When the time came for jobs to be distributed, somehow Hazan came out with membership in five different Knesset committees, including Foreign Affairs and Defense as well as Finance, and the deputy Knesset speaker position. Many analysts presented this as a victory for Hazan resulting from him threatening to vote against the coalition. The truth is that if Hazan’s titles were a victory, they were a Pyrrhic one. Five committees – even if two of them are very prestigious – means a ton of work and running from one to the next all day, and the deputy Knesset speaker position involves long hours and late nights, even for a Knesset member, and less authority than the title sounds like it carries.
Hazan wore his new titles smugly and did not heed more senior Likud lawmakers’ advice to lower his profile so people would take him seriously.
“Stop treating me like a child,” he whined at a Likud faction meeting, leading a fellow MK to remark afterward that he should stop acting like one.
On Monday night, Hazan went from the mostly harmless class clown and ultimate selfie partner of the 20th Knesset to suspected pimp and crystal meth user, a persona non grata to the point that his own party was trying to find ways to get him out of the Knesset.
Hazan unequivocally denied the allegations, but his subsequent threats to Knesset Speaker Yuli Edelstein that he’ll dig up stories about him and release them to the press probably hinders the public’s ability to give Hazan the benefit of the doubt.
Despite all that, Hazan will probably enjoy a long lame duck period in which taxpayers will pay his salary of over NIS 38,000 per month for doing nothing. The hard-partying MK says he is not going anywhere, and there is no way to remove an elected official from the legislature unless he is convicted of a crime with moral turpitude.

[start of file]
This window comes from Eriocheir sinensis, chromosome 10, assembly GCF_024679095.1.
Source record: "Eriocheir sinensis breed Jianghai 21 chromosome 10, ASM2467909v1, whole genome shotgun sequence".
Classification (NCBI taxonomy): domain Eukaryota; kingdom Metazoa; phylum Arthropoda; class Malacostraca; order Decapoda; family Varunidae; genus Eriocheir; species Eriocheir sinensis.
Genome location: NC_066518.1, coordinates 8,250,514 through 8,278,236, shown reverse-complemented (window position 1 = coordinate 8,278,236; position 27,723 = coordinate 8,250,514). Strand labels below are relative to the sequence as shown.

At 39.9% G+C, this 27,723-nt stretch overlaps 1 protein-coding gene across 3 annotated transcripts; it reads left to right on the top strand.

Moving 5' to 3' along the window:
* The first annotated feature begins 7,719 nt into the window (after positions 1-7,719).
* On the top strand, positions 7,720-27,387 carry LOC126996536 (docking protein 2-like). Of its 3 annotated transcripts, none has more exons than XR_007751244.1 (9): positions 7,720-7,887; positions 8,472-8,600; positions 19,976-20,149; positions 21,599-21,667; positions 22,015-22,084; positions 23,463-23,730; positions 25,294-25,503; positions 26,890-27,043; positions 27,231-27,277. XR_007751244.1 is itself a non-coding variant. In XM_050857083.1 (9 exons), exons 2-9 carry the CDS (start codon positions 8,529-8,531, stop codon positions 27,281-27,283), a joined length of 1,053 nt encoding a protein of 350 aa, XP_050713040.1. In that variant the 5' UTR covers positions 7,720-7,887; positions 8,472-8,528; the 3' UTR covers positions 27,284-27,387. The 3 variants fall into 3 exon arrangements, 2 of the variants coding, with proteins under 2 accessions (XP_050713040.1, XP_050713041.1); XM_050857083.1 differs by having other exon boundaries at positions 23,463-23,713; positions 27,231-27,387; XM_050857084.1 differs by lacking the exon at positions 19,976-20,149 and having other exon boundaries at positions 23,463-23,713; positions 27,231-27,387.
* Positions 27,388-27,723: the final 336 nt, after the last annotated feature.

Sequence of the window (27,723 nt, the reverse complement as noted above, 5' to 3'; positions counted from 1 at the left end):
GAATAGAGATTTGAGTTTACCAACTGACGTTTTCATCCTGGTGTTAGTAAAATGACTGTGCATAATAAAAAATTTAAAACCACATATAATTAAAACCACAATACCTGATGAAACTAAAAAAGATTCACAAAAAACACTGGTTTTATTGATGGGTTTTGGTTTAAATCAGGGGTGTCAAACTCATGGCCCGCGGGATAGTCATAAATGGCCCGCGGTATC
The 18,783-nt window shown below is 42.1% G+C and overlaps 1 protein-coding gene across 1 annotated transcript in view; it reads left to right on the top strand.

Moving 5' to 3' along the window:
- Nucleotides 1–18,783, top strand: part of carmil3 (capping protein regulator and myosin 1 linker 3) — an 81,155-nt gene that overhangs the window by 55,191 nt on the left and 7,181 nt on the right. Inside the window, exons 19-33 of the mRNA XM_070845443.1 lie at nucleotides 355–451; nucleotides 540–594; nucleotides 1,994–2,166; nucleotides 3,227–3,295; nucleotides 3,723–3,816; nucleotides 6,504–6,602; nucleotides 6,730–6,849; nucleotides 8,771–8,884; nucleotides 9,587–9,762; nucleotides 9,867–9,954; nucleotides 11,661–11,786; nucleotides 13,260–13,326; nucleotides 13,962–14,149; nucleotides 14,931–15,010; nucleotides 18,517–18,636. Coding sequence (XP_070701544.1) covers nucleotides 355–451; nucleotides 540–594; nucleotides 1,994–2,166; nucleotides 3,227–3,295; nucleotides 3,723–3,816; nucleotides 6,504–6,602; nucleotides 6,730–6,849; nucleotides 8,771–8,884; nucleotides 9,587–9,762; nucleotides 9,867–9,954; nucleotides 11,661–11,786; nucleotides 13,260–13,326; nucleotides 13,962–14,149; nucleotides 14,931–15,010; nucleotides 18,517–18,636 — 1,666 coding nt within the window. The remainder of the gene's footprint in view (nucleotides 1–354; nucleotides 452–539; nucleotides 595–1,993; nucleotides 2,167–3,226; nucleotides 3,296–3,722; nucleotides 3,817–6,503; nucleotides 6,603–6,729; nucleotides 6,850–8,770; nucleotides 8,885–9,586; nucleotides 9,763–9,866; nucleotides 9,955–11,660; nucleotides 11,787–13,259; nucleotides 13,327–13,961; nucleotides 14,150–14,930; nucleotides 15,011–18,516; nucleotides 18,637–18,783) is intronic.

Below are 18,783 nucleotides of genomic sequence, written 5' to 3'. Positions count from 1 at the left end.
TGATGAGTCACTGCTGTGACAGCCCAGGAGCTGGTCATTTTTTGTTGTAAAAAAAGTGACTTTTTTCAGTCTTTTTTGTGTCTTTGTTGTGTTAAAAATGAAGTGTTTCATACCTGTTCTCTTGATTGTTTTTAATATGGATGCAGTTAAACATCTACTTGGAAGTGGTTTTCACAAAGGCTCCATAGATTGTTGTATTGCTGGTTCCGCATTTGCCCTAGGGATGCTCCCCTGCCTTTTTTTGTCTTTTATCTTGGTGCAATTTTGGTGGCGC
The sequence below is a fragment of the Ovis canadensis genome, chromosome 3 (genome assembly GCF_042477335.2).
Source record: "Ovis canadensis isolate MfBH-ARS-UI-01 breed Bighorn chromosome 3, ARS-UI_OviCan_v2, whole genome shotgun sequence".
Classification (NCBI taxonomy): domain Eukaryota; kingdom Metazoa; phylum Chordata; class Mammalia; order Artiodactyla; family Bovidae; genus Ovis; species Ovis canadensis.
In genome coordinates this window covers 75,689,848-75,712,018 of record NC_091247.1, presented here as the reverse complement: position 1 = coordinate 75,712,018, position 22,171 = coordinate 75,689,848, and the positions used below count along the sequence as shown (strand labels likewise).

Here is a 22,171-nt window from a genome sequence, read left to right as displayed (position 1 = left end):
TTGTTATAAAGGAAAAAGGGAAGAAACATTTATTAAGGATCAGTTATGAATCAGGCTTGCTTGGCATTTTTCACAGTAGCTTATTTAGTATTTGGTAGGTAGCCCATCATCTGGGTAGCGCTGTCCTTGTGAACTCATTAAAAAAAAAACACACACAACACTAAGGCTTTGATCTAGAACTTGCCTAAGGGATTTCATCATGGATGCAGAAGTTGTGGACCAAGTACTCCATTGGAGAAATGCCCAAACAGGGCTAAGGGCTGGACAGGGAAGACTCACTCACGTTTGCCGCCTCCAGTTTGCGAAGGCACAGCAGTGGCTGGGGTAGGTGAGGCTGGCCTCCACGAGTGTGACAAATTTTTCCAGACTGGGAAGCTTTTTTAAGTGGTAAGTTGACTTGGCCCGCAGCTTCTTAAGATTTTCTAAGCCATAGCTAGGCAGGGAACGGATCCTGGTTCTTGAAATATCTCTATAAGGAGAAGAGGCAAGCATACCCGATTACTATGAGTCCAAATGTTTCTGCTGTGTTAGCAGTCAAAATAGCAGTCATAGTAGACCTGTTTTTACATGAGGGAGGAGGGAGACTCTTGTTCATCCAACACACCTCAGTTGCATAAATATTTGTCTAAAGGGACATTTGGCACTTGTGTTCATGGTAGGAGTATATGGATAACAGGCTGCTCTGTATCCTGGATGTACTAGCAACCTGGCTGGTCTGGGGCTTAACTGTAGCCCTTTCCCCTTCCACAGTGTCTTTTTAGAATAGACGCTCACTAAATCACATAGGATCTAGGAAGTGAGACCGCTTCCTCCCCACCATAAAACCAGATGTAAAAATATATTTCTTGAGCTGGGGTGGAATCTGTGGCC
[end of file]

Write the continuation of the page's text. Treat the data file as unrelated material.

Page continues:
While Hazan could be put on trial for crimes committed in Bulgaria, the procedure is complicated and the likelihood it will happen seems slim.
Even the Knesset Ethics Committee – which has not been formed yet for the 20th Knesset – will have trouble finding a loophole to allow it to punish an MK for things he did before being elected.
So Edelstein already decided he won’t assign him any shifts as Knesset speaker, and the Likud will have to decide whether setting a public example and removing him from committees is more important than having enough representatives around so the coalition doesn’t lose votes.
All this is a headache that Netanyahu didn’t need while he furiously works to convince the central committee to keep the primaries open, because the prime minister thinks changing the system will lose the Likud votes in the next election.
But neither the 3,600 central committee members who elected Yehiel Hazan nor the 100,000 Likud members who elected Oren Hazan were able to keep the Likud away from scandals.
Perhaps, instead of changing the way the list is chosen, Netanyahu and the Likud should work on a better vetting system and avoid more headaches in the future.